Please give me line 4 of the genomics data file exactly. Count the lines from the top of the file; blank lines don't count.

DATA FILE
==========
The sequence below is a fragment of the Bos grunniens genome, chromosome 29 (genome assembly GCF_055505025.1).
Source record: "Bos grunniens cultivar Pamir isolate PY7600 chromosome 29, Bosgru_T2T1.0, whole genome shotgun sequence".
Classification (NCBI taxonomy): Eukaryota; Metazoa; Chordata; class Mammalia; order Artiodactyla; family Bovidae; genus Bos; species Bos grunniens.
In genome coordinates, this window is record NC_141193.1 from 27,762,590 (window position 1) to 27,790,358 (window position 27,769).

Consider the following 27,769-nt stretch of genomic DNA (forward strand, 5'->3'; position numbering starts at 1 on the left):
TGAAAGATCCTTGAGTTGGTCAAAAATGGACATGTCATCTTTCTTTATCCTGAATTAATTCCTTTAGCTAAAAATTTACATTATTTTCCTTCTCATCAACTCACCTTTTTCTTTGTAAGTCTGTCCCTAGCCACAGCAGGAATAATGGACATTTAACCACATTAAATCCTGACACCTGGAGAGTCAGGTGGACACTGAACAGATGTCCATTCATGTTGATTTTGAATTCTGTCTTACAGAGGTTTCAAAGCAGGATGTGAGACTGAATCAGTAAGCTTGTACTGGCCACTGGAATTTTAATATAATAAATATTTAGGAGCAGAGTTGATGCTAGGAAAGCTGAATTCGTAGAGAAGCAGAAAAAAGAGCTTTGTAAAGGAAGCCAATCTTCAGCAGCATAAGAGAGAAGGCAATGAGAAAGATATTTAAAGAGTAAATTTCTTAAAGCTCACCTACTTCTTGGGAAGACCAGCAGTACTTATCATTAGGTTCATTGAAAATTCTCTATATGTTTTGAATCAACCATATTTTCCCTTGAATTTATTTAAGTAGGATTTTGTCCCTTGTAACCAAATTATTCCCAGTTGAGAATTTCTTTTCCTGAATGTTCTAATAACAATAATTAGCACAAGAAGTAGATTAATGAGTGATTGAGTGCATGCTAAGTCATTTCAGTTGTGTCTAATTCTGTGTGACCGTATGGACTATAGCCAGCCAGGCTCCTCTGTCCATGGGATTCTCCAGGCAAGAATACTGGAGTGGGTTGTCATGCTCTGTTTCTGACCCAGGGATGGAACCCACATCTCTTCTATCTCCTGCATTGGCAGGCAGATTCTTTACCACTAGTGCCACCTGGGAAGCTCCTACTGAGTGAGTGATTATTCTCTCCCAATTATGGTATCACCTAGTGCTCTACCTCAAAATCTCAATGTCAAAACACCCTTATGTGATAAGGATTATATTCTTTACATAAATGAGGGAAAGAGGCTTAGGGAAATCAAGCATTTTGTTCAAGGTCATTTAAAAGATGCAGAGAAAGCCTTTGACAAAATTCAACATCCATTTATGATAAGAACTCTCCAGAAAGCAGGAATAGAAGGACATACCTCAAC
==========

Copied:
In genome coordinates, this window is record NC_141193.1 from 27,762,590 (window position 1) to 27,790,358 (window position 27,769).